To conduct their analysis, the authors employed US Census of Manufacturers’ data from 1860, 1870, and 1880. This 20-year period was the primary focus of their research, though they extend some of their analyses to 1890 and 1900. At the time, census takers were charged to include information from all manufacturers with more than $500 in sales, including smaller operations run, for example, out of semi-permanent structures like sheds or other outbuildings. Further, these manufacturing data included the annual value of output, the annual cost of materials, the annual cost of labor, and the value of invested capital.
To determine the contributions of an expanded rail network, the authors measure how changes in the network affected market access for various counties. This market access reflects the degree to which a county’s manufacturers had improved access to workers, consumers, and material inputs from the introduction of rail service. The authors’ findings were clear: relative increases in county market access resulted in substantial increases in manufacturing productivity (roughly 13 percent for every one standard deviation increase in county market access from 1860 to 1880). These gains were driven by the increases in market access in marginally productive areas, in other words, from increases in reallocative efficiency. Imagine, for example, a particular county that was endowed with abundant natural resources, but productive firms could not get enough capital or were pricing substantially above their costs – the overall economy benefits when those firms expand production.
With such gains at a county level, what was the impact on aggregate productivity? The authors estimate that absent an expanded rail network, US aggregate productivity would have been 25 percent lower in 1890, equaling about $3 billion or a 25 percent reduction in gross domestic product (GDP). Previous estimates put this loss at 3.2 or 2.7 percent of GDP. Further, the authors’ estimate a 43 percent annual social rate of return1 on the $8 billion of capital invested in railroads in 1890. Only 8 percent of that social rate of return was captured by the railroads.
Much of this increase in aggregate productivity growth extends from an increase in national population. Absent railroads, had US aggregate population remained fixed in 1890, the real wages of workers would have declined by 34 percent. In addition, the gains from reallocating workers across counties would have been lost, amounting to lower aggregate productivity of about 5.3 percent.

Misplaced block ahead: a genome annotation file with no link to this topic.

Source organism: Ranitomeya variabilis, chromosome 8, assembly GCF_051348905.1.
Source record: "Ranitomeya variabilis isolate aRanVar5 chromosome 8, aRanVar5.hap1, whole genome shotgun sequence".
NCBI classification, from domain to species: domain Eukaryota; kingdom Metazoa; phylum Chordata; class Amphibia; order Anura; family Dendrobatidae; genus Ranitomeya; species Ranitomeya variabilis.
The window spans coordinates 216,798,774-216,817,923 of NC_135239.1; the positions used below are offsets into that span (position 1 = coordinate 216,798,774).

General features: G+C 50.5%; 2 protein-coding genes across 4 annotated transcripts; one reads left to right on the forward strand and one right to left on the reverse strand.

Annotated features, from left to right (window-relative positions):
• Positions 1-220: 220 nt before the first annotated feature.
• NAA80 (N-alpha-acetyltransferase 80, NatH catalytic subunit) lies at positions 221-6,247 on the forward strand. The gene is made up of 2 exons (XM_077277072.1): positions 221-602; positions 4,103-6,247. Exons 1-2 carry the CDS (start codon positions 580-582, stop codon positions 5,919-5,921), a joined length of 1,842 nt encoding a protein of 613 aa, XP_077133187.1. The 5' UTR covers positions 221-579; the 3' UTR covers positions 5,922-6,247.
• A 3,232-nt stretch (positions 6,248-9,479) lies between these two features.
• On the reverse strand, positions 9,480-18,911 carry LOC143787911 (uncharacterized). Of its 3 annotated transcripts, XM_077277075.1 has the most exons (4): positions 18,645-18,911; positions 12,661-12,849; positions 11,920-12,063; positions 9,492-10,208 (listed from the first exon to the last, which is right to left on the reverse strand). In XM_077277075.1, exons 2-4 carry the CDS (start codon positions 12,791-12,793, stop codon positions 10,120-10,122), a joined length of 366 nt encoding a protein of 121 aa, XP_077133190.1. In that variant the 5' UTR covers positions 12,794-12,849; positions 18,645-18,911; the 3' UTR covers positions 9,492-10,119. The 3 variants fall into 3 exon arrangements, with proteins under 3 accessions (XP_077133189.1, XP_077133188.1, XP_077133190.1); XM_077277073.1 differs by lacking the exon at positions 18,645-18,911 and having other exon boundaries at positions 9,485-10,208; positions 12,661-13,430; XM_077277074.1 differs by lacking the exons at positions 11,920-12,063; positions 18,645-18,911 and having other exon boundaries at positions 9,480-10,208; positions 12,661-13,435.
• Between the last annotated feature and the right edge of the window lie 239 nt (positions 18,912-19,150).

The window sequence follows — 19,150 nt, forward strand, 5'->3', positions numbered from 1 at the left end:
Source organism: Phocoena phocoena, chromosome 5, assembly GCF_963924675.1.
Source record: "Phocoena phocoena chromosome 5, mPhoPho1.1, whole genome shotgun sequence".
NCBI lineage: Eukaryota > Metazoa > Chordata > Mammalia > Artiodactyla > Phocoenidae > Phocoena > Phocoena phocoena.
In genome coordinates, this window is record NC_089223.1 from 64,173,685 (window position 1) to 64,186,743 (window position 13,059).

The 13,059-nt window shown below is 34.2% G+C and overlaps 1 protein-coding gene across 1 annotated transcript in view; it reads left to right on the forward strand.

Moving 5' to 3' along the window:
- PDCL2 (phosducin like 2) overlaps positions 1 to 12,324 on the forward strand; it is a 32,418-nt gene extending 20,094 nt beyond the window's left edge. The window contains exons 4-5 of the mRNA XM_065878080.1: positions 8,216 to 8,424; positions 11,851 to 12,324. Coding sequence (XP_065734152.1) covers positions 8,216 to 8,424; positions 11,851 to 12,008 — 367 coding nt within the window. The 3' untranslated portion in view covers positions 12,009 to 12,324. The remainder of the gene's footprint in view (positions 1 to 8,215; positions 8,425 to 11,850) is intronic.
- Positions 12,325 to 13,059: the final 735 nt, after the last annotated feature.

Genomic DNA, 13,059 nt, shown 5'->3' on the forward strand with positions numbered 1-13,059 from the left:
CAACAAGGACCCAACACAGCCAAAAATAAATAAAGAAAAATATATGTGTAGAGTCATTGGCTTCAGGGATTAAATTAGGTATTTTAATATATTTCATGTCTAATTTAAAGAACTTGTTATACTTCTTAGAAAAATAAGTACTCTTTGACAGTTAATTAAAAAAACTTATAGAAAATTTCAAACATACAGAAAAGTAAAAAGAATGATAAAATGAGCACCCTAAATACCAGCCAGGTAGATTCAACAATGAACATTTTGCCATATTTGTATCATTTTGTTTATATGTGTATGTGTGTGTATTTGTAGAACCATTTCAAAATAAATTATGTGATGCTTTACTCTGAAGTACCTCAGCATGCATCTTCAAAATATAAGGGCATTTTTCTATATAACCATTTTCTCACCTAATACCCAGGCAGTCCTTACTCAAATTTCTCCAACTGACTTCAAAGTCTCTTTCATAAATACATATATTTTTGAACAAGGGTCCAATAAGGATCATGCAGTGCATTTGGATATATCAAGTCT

Railroads allowed for increasing production in counties that were otherwise underutilizing inputs, or where the value marginal product of inputs (be they materials, capital, or labor) was greater than their marginal cost. In other words, counties that were inefficiently small experienced large gains after the arrival of rail lines. These potential gains from infrastructure are indeed largest when the economy is most inefficient, to which the authors cheekily note: “With great problems come great possibilities.”
The contribution of railroads to the economic growth of the United States, especially in the latter half of the 19th century, has long been debated by researchers. For many decades, due in part to the Nobel prize winning research by Robert Fogel, conventional wisdom held that while railroads delivered clear direct benefits to the economy, the aggregate effect of extending rail lines to new counties was relatively small compared with the general pace of economic growth.
This research, though, reveals how railroad lines linked domestic markets throughout the United States (as the accompanying maps reveal). Railroads allowed for increasing production in counties that were otherwise underutilizing inputs, or where the value marginal product of inputs (be they labor, capital, or materials) was greater than their marginal cost. In other words, counties that were inefficiently small experienced large gains after the arrival of rail lines.
The indirect benefits derived from the expanded economic activities that were generated by the expanded railroad network were much larger than the direct benefits derived from lower transportation costs, which is how researchers have traditionally measured the impact of railroads on the US economy in the second half of the 19th century. As noted above, US aggregate productivity would have been 25 percent lower in 1890 absent railroads, much higher than previous estimates of around 3 percent.
While the authors do not offer specific policy prescriptions based on their work, their results suggest that, at a minimum, policymakers—especially those in developing countries—should pay attention to all benefits derived (both direct and indirect) from improved transportation networks. These potential gains are indeed largest when the economy is most inefficient, to which the authors cheekily note: “With great problems come great possibilities.”
1The social rate of return not only considers all direct benefits associated with the railroads, such as railroad profits and decreased resources spent on transportation, but also considers indirect benefits through increases in input usage (materials, labor, capital) whose marginal product was greater than their marginal cost.